The 2018 Ford Escape earned a “Poor” rating from the Insurance Institute for Highway Safety (IIHS) in that group’s small-overlap passenger crash testing, owing to the structure’s observed intrusion into the front-seat passenger’s space. The compact crossover’s failure in the test is a bit puzzling given that Ford improved the structure on the drivers side when it updated the Escape for the 2017 model year; according to the IIHS, the small-overlap test caused 10 inches of intrusion at the upper portion of the A-pillar in passenger-side testing, versus just 5 inches in the driver-side test.
In the IIHS’s driver-side small-overlap test, the 2018 Ford Escape earned an “Acceptable” rating – one mark below a top rating of “Good”.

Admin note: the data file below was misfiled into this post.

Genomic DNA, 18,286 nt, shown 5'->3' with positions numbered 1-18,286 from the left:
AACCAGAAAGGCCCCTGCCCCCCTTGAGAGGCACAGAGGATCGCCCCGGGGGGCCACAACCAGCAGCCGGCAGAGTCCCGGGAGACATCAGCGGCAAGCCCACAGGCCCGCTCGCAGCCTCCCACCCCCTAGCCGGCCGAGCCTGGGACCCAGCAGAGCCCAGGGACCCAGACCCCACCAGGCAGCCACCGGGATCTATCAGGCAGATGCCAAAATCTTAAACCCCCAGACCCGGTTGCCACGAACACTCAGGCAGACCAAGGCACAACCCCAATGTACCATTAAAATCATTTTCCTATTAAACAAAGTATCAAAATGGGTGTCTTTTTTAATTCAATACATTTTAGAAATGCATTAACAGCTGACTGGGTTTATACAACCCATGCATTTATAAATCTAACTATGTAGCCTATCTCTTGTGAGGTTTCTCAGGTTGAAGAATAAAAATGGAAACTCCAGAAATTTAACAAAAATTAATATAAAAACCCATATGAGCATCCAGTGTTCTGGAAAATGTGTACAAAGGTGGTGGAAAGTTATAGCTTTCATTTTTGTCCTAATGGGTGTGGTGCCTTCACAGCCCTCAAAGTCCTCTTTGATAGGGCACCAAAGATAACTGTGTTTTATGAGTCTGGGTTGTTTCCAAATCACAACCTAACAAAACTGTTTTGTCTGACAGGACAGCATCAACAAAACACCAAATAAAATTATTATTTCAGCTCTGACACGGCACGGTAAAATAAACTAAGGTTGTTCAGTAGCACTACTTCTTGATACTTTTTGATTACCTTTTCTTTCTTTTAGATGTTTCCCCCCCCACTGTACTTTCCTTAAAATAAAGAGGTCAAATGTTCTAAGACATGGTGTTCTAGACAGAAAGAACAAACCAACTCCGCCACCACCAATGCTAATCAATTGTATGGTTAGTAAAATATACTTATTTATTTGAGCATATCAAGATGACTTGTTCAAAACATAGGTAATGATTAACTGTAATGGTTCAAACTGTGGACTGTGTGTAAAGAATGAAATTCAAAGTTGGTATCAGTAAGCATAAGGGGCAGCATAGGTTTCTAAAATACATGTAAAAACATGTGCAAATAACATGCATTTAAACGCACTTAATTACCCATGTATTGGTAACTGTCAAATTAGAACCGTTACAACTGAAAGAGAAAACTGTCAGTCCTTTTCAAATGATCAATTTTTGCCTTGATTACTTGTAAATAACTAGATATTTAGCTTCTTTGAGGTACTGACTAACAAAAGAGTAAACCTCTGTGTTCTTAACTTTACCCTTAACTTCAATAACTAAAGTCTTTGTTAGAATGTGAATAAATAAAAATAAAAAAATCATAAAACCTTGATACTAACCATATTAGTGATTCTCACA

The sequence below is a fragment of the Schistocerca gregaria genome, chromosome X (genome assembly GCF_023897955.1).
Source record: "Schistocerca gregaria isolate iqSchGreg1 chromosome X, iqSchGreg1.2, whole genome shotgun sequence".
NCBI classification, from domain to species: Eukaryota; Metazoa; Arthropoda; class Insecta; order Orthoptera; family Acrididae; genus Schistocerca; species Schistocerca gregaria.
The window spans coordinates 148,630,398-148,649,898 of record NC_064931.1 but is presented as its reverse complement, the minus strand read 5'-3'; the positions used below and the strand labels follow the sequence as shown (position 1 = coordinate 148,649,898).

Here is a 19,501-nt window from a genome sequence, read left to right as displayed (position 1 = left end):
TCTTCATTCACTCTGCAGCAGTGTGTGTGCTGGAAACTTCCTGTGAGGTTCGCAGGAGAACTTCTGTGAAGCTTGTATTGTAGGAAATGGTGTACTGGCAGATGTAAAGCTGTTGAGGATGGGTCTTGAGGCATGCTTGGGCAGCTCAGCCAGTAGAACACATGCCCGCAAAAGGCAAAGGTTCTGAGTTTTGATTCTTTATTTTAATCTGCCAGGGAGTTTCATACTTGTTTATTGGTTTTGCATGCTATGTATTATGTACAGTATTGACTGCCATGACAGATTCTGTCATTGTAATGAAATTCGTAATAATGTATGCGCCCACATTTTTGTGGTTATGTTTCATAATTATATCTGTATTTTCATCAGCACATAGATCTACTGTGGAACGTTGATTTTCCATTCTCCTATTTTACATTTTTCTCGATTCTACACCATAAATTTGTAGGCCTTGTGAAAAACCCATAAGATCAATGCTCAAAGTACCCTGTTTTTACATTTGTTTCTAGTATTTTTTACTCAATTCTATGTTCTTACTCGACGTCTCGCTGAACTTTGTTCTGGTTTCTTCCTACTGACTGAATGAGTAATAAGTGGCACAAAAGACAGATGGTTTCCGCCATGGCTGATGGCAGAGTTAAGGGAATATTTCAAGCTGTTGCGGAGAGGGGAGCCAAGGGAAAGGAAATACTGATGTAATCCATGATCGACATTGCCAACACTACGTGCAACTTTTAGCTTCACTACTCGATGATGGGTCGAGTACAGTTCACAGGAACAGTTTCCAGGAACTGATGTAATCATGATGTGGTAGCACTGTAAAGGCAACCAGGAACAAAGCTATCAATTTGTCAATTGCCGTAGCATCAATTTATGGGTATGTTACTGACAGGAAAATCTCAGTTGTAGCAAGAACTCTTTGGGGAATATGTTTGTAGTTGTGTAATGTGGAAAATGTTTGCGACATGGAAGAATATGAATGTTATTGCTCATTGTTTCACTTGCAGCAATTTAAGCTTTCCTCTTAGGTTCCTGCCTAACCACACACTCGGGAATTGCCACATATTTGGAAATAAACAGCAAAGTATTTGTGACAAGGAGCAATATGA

Not helping the 2018 Ford Escape’s case is that the side-curtain airbag somehow failed to deploy, which in the real world could contribute to injury as the front-seat passenger would have less protection against hitting their head on the structure or an outside object, the IIHS says. In testing, the front airbag provided some protection for the dummy, but its head rolled around the right side.
The IIHS’s small-overlap passenger crash safety test is relatively new, having been launched in 2017 after several years of conducting similar testing on only the driver side of new vehicles. Testing consists of sending a vehicle carrying front-seat dummies at a rigid barrier at 40 mph, with a 25-percent overlap between the barrier and the front of the vehicle. A “Good” rating is required in small-overlap passenger crash safety testing, and every other test of crashworthiness conducted by the IIHS, in order for a vehicle to qualify for the group’s coveted “Top Safety Pick” designation.